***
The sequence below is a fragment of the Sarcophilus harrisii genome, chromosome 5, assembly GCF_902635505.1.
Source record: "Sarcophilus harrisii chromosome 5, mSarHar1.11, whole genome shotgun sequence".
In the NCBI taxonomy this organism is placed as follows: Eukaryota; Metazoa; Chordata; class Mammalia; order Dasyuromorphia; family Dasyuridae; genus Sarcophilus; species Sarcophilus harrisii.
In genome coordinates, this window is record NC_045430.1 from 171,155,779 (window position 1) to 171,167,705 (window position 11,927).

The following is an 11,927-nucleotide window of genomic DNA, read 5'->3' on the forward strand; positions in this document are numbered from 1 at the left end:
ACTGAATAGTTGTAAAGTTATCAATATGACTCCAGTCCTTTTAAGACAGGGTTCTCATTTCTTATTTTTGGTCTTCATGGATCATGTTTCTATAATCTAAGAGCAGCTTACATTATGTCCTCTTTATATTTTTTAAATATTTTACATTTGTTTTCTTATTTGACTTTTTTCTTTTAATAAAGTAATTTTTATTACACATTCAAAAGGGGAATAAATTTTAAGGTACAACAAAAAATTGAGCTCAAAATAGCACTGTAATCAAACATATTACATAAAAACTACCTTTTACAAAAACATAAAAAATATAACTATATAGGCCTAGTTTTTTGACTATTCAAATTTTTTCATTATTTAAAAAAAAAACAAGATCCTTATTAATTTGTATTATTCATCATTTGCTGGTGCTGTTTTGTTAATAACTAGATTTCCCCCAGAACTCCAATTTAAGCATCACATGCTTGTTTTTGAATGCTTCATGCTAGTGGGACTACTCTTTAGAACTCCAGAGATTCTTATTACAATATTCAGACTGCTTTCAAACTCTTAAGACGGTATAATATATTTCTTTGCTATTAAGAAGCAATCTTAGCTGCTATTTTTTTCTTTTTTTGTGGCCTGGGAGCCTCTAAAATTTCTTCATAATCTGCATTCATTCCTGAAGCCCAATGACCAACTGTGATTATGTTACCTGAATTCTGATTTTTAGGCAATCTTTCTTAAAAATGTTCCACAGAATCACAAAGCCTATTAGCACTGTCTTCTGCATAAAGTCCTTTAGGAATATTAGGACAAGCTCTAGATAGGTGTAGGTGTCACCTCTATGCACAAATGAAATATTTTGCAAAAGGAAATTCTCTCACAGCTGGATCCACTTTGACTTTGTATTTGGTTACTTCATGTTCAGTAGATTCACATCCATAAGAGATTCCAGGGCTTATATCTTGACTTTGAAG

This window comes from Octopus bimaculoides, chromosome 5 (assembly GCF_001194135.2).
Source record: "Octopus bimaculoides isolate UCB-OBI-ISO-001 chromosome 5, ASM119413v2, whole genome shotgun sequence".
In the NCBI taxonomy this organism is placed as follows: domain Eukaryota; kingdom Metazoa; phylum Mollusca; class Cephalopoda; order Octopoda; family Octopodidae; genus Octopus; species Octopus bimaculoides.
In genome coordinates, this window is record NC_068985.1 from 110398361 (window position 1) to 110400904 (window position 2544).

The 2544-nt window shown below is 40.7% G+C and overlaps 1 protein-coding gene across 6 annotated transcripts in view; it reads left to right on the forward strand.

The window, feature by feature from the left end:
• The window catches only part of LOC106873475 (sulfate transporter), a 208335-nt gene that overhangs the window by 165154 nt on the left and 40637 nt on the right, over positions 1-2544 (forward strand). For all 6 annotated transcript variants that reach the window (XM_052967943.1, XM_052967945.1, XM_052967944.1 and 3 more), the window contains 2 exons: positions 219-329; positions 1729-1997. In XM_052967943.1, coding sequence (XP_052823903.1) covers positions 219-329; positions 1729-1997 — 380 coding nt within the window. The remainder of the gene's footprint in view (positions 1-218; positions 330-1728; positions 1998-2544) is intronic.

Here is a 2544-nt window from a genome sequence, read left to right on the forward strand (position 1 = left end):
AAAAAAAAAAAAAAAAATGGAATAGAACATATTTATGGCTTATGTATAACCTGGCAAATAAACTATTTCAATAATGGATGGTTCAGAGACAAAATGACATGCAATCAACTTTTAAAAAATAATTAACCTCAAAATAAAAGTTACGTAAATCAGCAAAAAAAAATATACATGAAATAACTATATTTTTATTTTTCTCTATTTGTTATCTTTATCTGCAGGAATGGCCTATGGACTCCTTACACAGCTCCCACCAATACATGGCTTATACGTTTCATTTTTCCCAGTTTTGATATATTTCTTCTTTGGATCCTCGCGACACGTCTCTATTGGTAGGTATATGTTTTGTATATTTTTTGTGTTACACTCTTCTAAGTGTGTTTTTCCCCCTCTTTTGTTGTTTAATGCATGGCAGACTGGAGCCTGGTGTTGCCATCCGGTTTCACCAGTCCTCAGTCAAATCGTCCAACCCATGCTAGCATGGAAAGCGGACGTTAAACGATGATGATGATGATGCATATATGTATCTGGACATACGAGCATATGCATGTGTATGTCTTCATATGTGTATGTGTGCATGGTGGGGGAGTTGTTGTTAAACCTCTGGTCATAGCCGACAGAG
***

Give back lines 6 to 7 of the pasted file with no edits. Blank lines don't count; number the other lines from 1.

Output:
ACTGAATAGTTGTAAAGTTATCAATATGACTCCAGTCCTTTTAAGACAGGGTTCTCATTTCTTATTTTTGGTCTTCATGGATCATGTTTCTATAATCTAAGAGCAGCTTACATTATGTCCTCTTTATATTTTTTAAATATTTTACATTTGTTTTCTTATTTGACTTTTTTCTTTTAATAAAGTAATTTTTATTACACATTCAAAAGGGGAATAAATTTTAAGGTACAACAAAAAATTGAGCTCAAAATAGCACTGTAATCAAACATATTACATAAAAACTACCTTTTACAAAAACATAAAAAATATAACTATATAGGCCTAGTTTTTTGACTATTCAAATTTTTTCATTATTTAAAAAAAAAACAAGATCCTTATTAATTTGTATTATTCATCATTTGCTGGTGCTGTTTTGTTAATAACTAGATTTCCCCCAGAACTCCAATTTAAGCATCACATGCTTGTTTTTGAATGCTTCATGCTAGTGGGACTACTCTTTAGAACTCCAGAGATTCTTATTACAATATTCAGACTGCTTTCAAACTCTTAAGACGGTATAATATATTTCTTTGCTATTAAGAAGCAATCTTAGCTGCTATTTTTTTCTTTTTTTGTGGCCTGGGAGCCTCTAAAATTTCTTCATAATCTGCATTCATTCCTGAAGCCCAATGACCAACTGTGATTATGTTACCTGAATTCTGATTTTTAGGCAATCTTTCTTAAAAATGTTCCACAGAATCACAAAGCCTATTAGCACTGTCTTCTGCATAAAGTCCTTTAGGAATATTAGGACAAGCTCTAGATAGGTGTAGGTGTCACCTCTATGCACAAATGAAATATTTTGCAAAAGGAAATTCTCTCACAGCTGGATCCACTTTGACTTTGTATTTGGTTACTTCATGTTCAGTAGATTCACATCCATAAGAGATTCCAGGGCTTATATCTTGACTTTGAAG

This window comes from Octopus bimaculoides, chromosome 5 (assembly GCF_001194135.2).